The Daily Caller

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Young marijuana plants are shown Tuesday, Sept. 15, 2009, in Seattle. The marijuana is distributed to members of a cooperative of medical patients who have received doctor Young marijuana plants are shown Tuesday, Sept. 15, 2009, in Seattle. The marijuana is distributed to members of a cooperative of medical patients who have received doctor's authorization to use the drug to treat their illnesses, such as AIDS and multiple sclerosis. Unlike several other states which permit marijuana sales to patients, Washington requires patients to grow marijuana themselves or designate a caregiver to grow it for them.(AP Photo/Ted S. Warren) Original Filename: Medical_Marijuana_WATW102.jpg  

Marijuana growers go ‘green,’ switch to solar power

Authorities say that illegal marijuana growers have increasingly been going “green” and using solar panels as a power source to stay off of the grid and avoid detection by law enforcement officials, according to The Associated Press.

Solar panels may be expensive, but they allow pot growers to avoid consuming massive amounts of power from nearby power companies which can tip off authorities to their activities.

“We’re definitely seeing more and more of it,” New Mexico State Police Lt. Robert McDonald told the AP. “I think since the cartels down in Mexico are now having such a hard time getting their product up here that some growers are trying to grow it themselves and to (stop) us from finding them by using solar. It definitely makes it harder.”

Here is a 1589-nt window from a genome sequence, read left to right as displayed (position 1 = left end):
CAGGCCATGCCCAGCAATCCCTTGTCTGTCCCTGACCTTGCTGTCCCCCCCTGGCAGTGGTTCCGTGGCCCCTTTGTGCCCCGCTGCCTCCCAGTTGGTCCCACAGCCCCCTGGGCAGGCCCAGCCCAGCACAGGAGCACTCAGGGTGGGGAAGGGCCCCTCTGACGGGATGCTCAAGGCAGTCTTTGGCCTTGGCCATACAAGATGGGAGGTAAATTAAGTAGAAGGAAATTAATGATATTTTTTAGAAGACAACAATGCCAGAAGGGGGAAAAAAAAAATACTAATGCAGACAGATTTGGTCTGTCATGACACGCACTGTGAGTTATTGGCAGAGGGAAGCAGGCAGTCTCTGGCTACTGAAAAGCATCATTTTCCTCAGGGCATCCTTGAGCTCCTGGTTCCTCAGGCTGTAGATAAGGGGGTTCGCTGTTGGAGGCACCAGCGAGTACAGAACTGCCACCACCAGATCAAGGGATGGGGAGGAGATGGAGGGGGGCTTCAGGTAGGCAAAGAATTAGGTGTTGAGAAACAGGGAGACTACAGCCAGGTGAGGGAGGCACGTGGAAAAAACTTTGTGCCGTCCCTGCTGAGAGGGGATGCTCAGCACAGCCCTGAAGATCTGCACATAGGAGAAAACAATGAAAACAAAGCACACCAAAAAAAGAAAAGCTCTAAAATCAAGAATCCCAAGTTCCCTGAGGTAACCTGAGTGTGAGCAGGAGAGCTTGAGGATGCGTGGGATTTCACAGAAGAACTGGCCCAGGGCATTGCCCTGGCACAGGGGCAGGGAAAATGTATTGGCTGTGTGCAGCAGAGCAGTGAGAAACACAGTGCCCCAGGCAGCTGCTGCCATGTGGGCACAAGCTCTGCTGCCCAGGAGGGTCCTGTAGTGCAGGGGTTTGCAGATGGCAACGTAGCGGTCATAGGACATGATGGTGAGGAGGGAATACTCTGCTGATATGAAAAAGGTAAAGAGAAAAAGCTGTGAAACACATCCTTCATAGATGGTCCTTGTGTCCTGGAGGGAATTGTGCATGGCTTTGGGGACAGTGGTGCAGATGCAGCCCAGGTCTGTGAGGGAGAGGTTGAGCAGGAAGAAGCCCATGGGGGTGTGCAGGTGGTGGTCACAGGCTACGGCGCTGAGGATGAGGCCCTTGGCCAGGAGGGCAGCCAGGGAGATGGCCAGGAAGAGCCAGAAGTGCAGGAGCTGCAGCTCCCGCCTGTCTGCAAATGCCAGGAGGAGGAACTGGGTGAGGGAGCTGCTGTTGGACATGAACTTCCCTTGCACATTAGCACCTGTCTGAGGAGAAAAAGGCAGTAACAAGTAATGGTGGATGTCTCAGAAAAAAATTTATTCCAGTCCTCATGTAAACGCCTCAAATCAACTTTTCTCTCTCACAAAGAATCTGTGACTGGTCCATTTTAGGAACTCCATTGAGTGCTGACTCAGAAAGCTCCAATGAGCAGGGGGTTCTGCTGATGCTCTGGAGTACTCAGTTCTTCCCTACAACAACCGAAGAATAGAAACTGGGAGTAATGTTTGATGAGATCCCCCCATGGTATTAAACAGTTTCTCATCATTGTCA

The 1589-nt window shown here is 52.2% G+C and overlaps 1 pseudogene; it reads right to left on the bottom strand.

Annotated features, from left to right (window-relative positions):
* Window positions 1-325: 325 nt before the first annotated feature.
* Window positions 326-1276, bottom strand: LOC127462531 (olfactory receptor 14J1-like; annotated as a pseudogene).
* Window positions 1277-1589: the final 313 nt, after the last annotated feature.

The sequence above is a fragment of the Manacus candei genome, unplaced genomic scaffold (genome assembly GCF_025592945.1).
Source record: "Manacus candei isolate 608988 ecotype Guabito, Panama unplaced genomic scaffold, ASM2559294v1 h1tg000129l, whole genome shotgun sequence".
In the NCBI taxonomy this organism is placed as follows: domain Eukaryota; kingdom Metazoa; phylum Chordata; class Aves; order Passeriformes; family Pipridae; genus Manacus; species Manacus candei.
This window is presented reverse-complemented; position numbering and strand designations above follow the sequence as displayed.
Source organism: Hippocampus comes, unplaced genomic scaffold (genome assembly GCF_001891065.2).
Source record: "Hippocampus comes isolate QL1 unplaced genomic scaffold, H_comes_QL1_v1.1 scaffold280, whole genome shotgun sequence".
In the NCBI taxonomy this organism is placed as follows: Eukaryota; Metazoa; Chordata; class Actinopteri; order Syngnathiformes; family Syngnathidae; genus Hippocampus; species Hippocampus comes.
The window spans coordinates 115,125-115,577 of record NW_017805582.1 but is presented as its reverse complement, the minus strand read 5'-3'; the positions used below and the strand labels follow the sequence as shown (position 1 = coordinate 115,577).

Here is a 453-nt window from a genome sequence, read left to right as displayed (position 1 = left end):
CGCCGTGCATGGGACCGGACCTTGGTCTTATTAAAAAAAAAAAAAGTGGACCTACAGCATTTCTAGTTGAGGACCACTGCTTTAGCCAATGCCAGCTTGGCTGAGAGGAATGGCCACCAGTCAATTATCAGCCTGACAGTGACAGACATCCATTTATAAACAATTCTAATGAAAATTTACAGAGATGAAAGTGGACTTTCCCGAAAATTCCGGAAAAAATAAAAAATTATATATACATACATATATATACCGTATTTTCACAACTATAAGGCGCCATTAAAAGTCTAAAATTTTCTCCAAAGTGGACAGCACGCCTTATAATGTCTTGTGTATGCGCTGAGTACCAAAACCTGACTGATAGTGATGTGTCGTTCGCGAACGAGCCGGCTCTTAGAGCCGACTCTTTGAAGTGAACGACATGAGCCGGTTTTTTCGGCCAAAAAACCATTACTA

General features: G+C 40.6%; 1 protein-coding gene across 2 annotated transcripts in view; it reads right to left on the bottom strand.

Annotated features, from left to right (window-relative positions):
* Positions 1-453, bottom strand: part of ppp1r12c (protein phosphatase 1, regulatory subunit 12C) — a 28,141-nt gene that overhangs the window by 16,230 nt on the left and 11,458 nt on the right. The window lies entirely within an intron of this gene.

Recently, the New Mexico state police broke up a marijuana growing operation that used solar powered water pumps. In an isolated area of Rio Arriba County, the police raided the facility and seized about 250 marijuana plants that were between six and eight feet tall.

Similarly in 2010, New Mexico police pulled more than 1,500 plants from a “very elaborate and sophisticated” marijuana operation that used “solar panels, water pumps, batteries, and hundreds of yards of hose that functioned on timers.”

The switch to solar has also resulted in thefts of panels from homes and businesses, particularly in California wine country.

California authorities stepped up pressure against solar panel thefts after a slew of solar panel thefts from Napa Valley wineries and vineyards occurred two years ago. Authorities believe the panel thefts were linked to a criminal ring that sold to illegal pot growers.

“Around 10 to 11 wineries were hit,” said Michael Honig, president of Honig Vineyard and Winery in Rutherford, California. “So was a school.” Honig told the AP that after installing 819 solar panels, thieves stole around forty of them.

“Here we had folks trying to do the right thing and go green and they were getting hit,” said Deputy Sheriff Jon Thompson. “It hurt, especially when it’s $17,000 a panel.”

Last year, the New York Times reported that $5 billion worth of electricity was spent on indoor pot-growing in the United States annually — about 1 percent of national power consumption.

The Times also reported that pot was the country’s largest cash crop, with about $40 billion in annual production value.

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